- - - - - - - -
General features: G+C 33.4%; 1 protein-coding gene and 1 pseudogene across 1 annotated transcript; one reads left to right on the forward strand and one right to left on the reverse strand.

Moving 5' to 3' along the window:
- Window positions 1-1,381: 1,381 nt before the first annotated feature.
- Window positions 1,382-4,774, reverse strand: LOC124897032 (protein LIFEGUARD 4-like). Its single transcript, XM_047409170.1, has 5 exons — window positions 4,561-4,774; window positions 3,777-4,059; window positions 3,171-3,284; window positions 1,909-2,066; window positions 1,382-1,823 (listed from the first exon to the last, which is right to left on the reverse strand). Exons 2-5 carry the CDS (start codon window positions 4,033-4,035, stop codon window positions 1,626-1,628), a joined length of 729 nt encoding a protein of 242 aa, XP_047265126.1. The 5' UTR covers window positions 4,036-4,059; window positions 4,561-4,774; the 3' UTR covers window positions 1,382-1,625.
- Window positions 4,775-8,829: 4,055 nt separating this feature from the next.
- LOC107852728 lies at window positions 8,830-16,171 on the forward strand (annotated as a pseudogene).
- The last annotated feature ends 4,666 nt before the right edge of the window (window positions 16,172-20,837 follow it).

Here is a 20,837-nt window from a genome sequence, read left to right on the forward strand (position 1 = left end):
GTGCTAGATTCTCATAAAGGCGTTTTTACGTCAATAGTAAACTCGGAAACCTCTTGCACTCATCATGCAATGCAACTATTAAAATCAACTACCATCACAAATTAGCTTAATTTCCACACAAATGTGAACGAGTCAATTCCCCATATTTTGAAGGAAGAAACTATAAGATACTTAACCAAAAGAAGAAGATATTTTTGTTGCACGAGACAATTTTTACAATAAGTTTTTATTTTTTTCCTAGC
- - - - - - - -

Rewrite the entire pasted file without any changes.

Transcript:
General features: G+C 33.4%; 1 protein-coding gene and 1 pseudogene across 1 annotated transcript; one reads left to right on the forward strand and one right to left on the reverse strand.

Moving 5' to 3' along the window:
- Window positions 1-1,381: 1,381 nt before the first annotated feature.
- Window positions 1,382-4,774, reverse strand: LOC124897032 (protein LIFEGUARD 4-like). Its single transcript, XM_047409170.1, has 5 exons — window positions 4,561-4,774; window positions 3,777-4,059; window positions 3,171-3,284; window positions 1,909-2,066; window positions 1,382-1,823 (listed from the first exon to the last, which is right to left on the reverse strand). Exons 2-5 carry the CDS (start codon window positions 4,033-4,035, stop codon window positions 1,626-1,628), a joined length of 729 nt encoding a protein of 242 aa, XP_047265126.1. The 5' UTR covers window positions 4,036-4,059; window positions 4,561-4,774; the 3' UTR covers window positions 1,382-1,625.
- Window positions 4,775-8,829: 4,055 nt separating this feature from the next.
- LOC107852728 lies at window positions 8,830-16,171 on the forward strand (annotated as a pseudogene).
- The last annotated feature ends 4,666 nt before the right edge of the window (window positions 16,172-20,837 follow it).

Here is a 20,837-nt window from a genome sequence, read left to right on the forward strand (position 1 = left end):
GTGCTAGATTCTCATAAAGGCGTTTTTACGTCAATAGTAAACTCGGAAACCTCTTGCACTCATCATGCAATGCAACTATTAAAATCAACTACCATCACAAATTAGCTTAATTTCCACACAAATGTGAACGAGTCAATTCCCCATATTTTGAAGGAAGAAACTATAAGATACTTAACCAAAAGAAGAAGATATTTTTGTTGCACGAGACAATTTTTACAATAAGTTTTTATTTTTTTCCTAGC